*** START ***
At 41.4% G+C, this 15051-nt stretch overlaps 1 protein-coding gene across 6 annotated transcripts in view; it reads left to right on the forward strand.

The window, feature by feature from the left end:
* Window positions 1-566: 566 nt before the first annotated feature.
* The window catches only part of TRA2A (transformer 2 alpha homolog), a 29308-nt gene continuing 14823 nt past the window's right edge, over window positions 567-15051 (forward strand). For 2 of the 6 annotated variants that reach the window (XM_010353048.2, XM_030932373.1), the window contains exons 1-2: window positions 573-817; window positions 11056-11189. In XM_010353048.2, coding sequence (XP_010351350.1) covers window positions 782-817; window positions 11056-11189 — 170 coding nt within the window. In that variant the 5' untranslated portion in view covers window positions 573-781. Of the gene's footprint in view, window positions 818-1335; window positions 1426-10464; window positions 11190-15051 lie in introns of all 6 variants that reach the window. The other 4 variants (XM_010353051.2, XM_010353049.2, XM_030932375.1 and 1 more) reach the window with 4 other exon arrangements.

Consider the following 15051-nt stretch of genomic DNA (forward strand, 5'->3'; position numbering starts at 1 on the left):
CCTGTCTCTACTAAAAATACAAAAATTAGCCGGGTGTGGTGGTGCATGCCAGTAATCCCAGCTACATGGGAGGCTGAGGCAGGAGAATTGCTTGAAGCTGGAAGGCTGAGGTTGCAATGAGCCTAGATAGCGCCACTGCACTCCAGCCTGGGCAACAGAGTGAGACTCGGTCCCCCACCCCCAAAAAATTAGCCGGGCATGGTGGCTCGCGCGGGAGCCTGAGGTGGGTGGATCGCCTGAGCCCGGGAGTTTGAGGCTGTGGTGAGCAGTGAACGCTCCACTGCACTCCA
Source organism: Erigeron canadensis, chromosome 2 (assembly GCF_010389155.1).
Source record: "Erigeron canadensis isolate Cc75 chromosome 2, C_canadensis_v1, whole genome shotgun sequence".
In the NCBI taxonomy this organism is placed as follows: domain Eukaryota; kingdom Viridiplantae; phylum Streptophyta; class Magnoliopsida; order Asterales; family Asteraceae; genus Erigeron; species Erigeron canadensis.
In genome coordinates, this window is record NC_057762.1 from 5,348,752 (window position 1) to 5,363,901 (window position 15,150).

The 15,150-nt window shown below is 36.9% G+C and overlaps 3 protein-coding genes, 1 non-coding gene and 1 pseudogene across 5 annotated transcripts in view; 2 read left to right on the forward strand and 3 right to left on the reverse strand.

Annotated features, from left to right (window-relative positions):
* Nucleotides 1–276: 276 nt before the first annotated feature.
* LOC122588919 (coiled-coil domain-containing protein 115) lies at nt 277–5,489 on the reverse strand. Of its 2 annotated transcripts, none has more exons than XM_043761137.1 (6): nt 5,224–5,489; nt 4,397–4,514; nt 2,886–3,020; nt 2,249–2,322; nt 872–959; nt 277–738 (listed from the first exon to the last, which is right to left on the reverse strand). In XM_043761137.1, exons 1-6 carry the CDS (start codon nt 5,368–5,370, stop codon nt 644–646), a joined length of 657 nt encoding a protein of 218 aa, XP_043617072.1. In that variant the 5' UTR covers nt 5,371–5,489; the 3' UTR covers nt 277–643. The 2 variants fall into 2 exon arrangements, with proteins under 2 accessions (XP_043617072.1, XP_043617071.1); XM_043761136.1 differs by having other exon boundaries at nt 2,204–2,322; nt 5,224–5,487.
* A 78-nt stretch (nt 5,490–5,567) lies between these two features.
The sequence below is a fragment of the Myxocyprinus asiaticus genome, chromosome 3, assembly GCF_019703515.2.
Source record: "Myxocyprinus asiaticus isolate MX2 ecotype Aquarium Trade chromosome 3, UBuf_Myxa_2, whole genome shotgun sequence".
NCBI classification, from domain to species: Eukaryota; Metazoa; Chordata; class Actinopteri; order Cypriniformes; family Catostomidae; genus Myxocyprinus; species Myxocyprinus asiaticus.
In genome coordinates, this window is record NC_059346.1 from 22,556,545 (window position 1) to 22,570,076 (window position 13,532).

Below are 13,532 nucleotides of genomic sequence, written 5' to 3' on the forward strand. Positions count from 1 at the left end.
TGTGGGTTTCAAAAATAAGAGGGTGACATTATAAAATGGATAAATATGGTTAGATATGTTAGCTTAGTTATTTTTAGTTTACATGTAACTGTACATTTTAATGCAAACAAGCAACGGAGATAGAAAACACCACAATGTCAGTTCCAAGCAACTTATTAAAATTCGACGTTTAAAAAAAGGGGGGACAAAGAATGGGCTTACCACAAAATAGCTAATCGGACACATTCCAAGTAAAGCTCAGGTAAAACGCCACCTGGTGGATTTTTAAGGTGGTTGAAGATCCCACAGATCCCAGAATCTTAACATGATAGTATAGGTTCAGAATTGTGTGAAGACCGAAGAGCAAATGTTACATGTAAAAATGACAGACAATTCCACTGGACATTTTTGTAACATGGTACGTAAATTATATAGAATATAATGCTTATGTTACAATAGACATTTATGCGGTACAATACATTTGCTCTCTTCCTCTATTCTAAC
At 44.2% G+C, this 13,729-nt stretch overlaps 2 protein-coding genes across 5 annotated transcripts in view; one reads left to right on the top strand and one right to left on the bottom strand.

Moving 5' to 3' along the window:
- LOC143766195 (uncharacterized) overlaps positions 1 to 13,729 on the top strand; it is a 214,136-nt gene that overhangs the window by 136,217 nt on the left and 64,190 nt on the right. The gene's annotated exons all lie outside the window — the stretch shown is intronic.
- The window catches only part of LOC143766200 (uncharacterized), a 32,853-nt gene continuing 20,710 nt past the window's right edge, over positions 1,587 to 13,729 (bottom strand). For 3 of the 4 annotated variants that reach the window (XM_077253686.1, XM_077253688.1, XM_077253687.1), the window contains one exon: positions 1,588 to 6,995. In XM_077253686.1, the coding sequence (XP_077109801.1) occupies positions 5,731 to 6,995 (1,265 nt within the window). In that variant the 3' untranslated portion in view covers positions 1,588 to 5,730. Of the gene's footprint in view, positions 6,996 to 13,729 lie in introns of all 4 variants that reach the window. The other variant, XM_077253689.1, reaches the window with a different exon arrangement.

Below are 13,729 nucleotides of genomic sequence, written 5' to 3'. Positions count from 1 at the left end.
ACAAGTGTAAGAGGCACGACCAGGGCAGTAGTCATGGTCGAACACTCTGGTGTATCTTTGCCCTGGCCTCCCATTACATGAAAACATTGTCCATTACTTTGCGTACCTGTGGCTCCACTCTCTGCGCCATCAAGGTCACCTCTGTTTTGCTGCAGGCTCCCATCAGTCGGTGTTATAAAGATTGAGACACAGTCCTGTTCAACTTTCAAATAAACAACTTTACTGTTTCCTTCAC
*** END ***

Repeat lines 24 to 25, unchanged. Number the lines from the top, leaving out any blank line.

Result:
- LOC143766195 (uncharacterized) overlaps positions 1 to 13,729 on the top strand; it is a 214,136-nt gene that overhangs the window by 136,217 nt on the left and 64,190 nt on the right. The gene's annotated exons all lie outside the window — the stretch shown is intronic.
- The window catches only part of LOC143766200 (uncharacterized), a 32,853-nt gene continuing 20,710 nt past the window's right edge, over positions 1,587 to 13,729 (bottom strand). For 3 of the 4 annotated variants that reach the window (XM_077253686.1, XM_077253688.1, XM_077253687.1), the window contains one exon: positions 1,588 to 6,995. In XM_077253686.1, the coding sequence (XP_077109801.1) occupies positions 5,731 to 6,995 (1,265 nt within the window). In that variant the 3' untranslated portion in view covers positions 1,588 to 5,730. Of the gene's footprint in view, positions 6,996 to 13,729 lie in introns of all 4 variants that reach the window. The other variant, XM_077253689.1, reaches the window with a different exon arrangement.